In rapper Kid Cudi’s TED talk to his former high school, he employs different rhetorical techniques to convince the audience that hard work and self-confidence is all that is necessary to succeed. An audience will not take a speech to heart if they are too overwhelmed or excited and blindly agree with the speaker. Cudi first utilizes humor to loosen up the audience, knowing that they may be overwhelmed by such a popular figure at their school. He then establishes a connection with the audience by saying that he went to the same school and sat in the same seats as everyone else there. Although he already has inherent ethos as a celebrity, Cudi develops it further in this way because not everyone may still like him or know who he is.
Furthermore, Kid Cudi is aware of the fact that his audience is composed of high schoolers and adapts his body language accordingly. High schoolers quickly lose interest in things and often space out; to accompany this, Cudi keeps them engaged with lots of energy, smiling, hand signals, eye contact, and voice inflection. High schoolers have to listen to people lecture to them for seven hours a day, so there is nothing worse to them than boring, monotonous speakers. Cudi interacts with them and makes them feel like a part of the speech, not as a separate entity being lectured to.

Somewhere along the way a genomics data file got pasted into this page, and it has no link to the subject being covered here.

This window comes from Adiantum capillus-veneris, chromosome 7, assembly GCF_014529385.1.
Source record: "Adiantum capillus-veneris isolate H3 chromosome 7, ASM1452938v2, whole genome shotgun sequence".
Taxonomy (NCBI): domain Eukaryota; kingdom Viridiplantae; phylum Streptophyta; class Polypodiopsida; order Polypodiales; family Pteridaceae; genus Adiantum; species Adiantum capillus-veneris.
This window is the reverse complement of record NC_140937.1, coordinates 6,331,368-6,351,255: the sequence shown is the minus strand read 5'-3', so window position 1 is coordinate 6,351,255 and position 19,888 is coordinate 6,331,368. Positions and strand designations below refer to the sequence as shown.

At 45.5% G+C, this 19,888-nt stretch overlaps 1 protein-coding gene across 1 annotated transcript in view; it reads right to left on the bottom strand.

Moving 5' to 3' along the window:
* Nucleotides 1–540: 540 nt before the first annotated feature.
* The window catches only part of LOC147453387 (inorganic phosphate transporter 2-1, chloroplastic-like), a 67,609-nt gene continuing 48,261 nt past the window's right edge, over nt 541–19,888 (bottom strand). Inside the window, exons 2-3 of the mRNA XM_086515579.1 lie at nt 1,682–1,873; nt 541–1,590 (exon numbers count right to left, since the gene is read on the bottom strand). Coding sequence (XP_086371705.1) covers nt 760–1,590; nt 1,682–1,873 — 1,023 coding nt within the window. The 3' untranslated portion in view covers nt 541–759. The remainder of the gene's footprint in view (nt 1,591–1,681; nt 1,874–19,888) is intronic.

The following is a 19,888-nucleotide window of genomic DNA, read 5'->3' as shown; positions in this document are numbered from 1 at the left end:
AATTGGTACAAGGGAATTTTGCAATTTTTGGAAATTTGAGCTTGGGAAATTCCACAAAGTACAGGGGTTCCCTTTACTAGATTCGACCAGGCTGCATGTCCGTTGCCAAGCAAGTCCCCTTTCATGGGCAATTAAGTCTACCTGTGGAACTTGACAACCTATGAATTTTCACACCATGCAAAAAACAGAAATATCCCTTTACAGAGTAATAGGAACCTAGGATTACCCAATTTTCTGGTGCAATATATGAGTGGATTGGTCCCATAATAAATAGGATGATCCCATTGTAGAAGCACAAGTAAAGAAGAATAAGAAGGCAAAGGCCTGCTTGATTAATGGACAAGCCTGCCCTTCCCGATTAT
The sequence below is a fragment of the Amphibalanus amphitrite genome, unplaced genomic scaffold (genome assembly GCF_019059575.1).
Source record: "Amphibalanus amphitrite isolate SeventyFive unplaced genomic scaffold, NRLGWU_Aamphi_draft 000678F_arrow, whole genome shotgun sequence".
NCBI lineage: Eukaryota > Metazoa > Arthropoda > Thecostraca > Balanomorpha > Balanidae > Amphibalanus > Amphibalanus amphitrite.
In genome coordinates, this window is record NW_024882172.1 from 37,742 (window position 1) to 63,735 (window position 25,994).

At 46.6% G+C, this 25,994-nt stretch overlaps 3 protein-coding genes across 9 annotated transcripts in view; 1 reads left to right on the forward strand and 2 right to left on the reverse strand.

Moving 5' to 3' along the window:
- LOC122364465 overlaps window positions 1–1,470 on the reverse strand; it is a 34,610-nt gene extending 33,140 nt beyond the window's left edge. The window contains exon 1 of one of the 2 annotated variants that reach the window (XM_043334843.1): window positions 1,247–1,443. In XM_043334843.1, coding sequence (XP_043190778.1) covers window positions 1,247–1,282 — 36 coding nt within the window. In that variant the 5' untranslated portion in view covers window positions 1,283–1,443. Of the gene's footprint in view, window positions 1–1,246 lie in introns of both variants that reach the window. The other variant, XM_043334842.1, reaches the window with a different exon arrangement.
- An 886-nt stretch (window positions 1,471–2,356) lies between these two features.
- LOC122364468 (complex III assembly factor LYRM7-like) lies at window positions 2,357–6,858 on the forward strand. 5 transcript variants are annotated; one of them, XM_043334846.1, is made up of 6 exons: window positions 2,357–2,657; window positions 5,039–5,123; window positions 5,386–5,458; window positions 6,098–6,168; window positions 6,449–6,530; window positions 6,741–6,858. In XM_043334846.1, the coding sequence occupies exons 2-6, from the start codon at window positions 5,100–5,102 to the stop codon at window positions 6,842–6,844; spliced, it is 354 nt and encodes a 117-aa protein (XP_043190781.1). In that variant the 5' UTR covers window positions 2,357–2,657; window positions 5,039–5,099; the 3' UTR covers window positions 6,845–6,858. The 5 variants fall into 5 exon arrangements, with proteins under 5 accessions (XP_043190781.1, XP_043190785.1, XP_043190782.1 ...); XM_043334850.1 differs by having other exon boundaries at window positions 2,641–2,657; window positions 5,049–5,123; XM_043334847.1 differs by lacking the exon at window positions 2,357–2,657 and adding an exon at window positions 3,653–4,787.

Lastly, Cudi utilizes pathos in his personal story to connect with the audience and convince them to work hard for their goals at the same time. He emphasizes how he is just a regular person by conceding that he was never the best at school or sports. He identifies with the commonplace that school is important and wishes that he had put more effort into it, showing the kids the importance of education. Even though he is a celebrity with millions of dollars, he still has regrets and longs for knowledge. Cudi even goes so far as to point at specific people in the crowd and to say “I am you” in an effort to show how anyone can achieve their goals. Thus, Kid Cudi employs a variety of rhetorical techniques to demonstrate to a young audience the value of hard work, self-confidence, and education as it relates to success.